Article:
Finding out whether or not you have sleep apnea is highly recommended if you snore a lot. Know that you are definitely not alone, as according to the American Sleep Apnea Association, around 90 million Americans snore a lot. If you think you have sleep apnea then it is worth your time to look into…
Thinking you or your partner may be suffering from sleep apnea? If either of you snore often and/or tend to feel tired every morning even after getting a full night's sleep, then it is definitely worth your while to find out more about this serious sleeping disorder. You will need to make an appointment with a professional dentist who has experience in this area. If you or your partner do happen to receive a sleep apnea diagnosis, then know that you will need to take action when it comes to finding the right solution.
Ready to learn more about this potentially life-threatening sleeping disorder so you can take corrective action if necessary?
What exactly is sleep apnea?
Obstructive sleep apnea is a sleeping disorder that causes those diagnosed to stop breathing for short periods of time while they are sleeping. This can last anywhere from a few seconds up to a full minute. The reason people stop breathing is because their airway is obstructed by their tongue and soft tissues located at the back of their throat.
According to the American Academy of Dental Sleep Medicine, nearly 30 million adults in the United States have been diagnosed with obstructive sleep apnea.
Risk factors for sleep apnea
Some of the more common risk factors for being diagnosed with sleep apnea include being overweight, being diabetic, being diagnosed with hypertension, having a narrow airway, having a misaligned jaw and having a large neck circumference.
How is sleep apnea diagnosed?
In order for someone to receive an obstructive sleep apnea diagnosis, they will need to contact a doctor for a consultation appointment. When someone has received an official sleep apnea diagnosis, a dentist is then able to treat the sleep apnea, as well as the snoring.
Sleep apnea risks
There are many risks that come with being diagnosed with sleep apnea, one of the most detrimental being the actual act of not breathing. When someone stops breathing, their oxygen levels lower, which starves the body and the brain of this much-needed oxygen. This means that the person diagnosed with sleep apnea not only does not get the deep sleep they need to feel rested, they also suffer from lack of oxygen, which negatively affects their overall health.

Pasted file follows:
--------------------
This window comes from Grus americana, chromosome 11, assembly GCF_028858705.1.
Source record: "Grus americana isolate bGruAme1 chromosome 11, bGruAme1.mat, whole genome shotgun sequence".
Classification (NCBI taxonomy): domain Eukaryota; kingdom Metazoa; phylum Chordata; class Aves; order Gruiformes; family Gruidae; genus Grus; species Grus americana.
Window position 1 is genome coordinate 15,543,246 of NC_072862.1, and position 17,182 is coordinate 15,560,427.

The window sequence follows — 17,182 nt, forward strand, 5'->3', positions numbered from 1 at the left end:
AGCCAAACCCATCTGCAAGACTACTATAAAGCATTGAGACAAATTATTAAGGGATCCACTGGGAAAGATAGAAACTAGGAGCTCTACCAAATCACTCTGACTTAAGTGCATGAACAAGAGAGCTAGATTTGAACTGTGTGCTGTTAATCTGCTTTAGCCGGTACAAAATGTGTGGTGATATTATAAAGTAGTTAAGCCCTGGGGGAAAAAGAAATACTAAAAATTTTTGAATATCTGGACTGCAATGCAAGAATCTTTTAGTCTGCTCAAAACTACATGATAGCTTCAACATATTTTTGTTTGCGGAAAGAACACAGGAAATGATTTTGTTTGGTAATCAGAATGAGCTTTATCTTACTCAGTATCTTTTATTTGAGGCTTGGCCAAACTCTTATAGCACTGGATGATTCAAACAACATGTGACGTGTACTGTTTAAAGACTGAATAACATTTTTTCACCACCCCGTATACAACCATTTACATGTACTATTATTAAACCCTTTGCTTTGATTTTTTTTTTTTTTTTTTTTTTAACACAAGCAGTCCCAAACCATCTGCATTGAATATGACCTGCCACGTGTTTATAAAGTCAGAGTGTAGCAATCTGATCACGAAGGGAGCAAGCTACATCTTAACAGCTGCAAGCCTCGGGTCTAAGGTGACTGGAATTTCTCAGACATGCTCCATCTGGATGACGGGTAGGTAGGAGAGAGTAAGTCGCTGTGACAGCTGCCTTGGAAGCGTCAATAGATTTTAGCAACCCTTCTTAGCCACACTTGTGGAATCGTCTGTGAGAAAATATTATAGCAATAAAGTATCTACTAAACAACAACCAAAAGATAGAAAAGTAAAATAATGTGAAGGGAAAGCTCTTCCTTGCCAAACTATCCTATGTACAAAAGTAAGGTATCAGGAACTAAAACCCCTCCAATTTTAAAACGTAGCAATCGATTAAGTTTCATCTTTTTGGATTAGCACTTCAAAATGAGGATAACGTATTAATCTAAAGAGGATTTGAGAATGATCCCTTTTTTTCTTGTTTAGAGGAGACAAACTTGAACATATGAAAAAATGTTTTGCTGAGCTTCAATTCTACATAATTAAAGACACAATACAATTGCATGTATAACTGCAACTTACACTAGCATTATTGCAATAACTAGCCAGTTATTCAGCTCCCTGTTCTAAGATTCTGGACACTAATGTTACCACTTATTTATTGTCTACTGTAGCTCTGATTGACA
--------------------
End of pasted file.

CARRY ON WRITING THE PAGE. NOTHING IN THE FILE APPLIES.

Additional sleep apnea consequences include heart disease, stroke, high blood pressure, diabetes and gastric reflux disease.
Warning signs of sleep apnea
The following is a list of common warning signs that someone may be in need of a sleep apnea diagnosis.
- They wake up during the night gasping for air
- They wake themselves up snoring
- They have early morning headaches that can last into the day
- They feel groggy or sleepy and/or have difficulty concentrating
- They tend to be irritable or moody
- They tend to feel anxious or depressed
Treatment options for sleep apnea
When it comes to treating obstructive sleep apnea, choosing a dentist who is a member of the American Academy of Dental Sleep Medicine is recommended. The following is a list of treatment options available to treat sleep apnea.
CPAP, a.k.a. continuous positive airway pressure machine. CPAP is one of the more common treatment options given to those diagnosed with sleep apnea.
Oral appliance therapy. Oral appliance therapy utilizes a few different dental appliances that are to be worn when someone is sleeping in order to help keep their airway open so they are able to breathe easier, e.g. a special mouth guard. FDA-improved appliances are an option.
Surgery. More serious forms of obstructive sleep apnea will require a surgical procedure to be performed.
Have any questions about sleep apnea?
If you happen to have any questions about sleep apnea that we can answer for you, please feel free to contact us as soon as you can. Sleep apnea is a serious sleeping disorder and should be treated as such. Our experienced team of dental professionals welcome any questions you have, as we believe the more you know, the better able you can address any sleeping issues you or your partner are currently experiencing.
Call (310) 747-6534 today to reach Sunset Center for Dental Excellence.
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